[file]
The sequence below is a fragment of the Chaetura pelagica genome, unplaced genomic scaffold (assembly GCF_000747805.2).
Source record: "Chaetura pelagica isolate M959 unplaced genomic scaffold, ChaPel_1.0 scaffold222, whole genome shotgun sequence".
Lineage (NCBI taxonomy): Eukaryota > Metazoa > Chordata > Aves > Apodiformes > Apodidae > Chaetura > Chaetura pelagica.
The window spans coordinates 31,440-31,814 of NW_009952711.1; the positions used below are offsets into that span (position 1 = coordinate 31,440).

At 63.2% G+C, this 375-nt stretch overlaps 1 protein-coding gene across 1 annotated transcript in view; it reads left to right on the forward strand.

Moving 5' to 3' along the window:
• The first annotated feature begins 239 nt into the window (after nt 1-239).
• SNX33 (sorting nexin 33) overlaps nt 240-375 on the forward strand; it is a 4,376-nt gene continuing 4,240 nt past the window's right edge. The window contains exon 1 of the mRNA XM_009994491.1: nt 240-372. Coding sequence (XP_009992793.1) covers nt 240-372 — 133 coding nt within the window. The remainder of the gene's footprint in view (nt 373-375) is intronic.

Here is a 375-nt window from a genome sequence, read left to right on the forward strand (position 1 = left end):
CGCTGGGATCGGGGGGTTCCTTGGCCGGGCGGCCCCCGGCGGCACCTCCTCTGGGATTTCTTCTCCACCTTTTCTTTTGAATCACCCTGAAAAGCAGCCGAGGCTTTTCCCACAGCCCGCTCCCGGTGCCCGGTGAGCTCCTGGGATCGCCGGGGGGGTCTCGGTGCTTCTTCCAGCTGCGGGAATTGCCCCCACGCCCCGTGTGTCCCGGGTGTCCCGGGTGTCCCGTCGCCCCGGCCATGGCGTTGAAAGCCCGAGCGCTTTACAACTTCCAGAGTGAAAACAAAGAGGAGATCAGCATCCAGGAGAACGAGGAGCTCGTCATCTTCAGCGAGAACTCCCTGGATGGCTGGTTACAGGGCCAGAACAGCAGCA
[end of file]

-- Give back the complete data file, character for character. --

The sequence below is a fragment of the Chaetura pelagica genome, unplaced genomic scaffold (assembly GCF_000747805.2).
Source record: "Chaetura pelagica isolate M959 unplaced genomic scaffold, ChaPel_1.0 scaffold222, whole genome shotgun sequence".
Lineage (NCBI taxonomy): Eukaryota > Metazoa > Chordata > Aves > Apodiformes > Apodidae > Chaetura > Chaetura pelagica.
The window spans coordinates 31,440-31,814 of NW_009952711.1; the positions used below are offsets into that span (position 1 = coordinate 31,440).

At 63.2% G+C, this 375-nt stretch overlaps 1 protein-coding gene across 1 annotated transcript in view; it reads left to right on the forward strand.

Moving 5' to 3' along the window:
• The first annotated feature begins 239 nt into the window (after nt 1-239).
• SNX33 (sorting nexin 33) overlaps nt 240-375 on the forward strand; it is a 4,376-nt gene continuing 4,240 nt past the window's right edge. The window contains exon 1 of the mRNA XM_009994491.1: nt 240-372. Coding sequence (XP_009992793.1) covers nt 240-372 — 133 coding nt within the window. The remainder of the gene's footprint in view (nt 373-375) is intronic.

Here is a 375-nt window from a genome sequence, read left to right on the forward strand (position 1 = left end):
CGCTGGGATCGGGGGGTTCCTTGGCCGGGCGGCCCCCGGCGGCACCTCCTCTGGGATTTCTTCTCCACCTTTTCTTTTGAATCACCCTGAAAAGCAGCCGAGGCTTTTCCCACAGCCCGCTCCCGGTGCCCGGTGAGCTCCTGGGATCGCCGGGGGGGTCTCGGTGCTTCTTCCAGCTGCGGGAATTGCCCCCACGCCCCGTGTGTCCCGGGTGTCCCGGGTGTCCCGTCGCCCCGGCCATGGCGTTGAAAGCCCGAGCGCTTTACAACTTCCAGAGTGAAAACAAAGAGGAGATCAGCATCCAGGAGAACGAGGAGCTCGTCATCTTCAGCGAGAACTCCCTGGATGGCTGGTTACAGGGCCAGAACAGCAGCA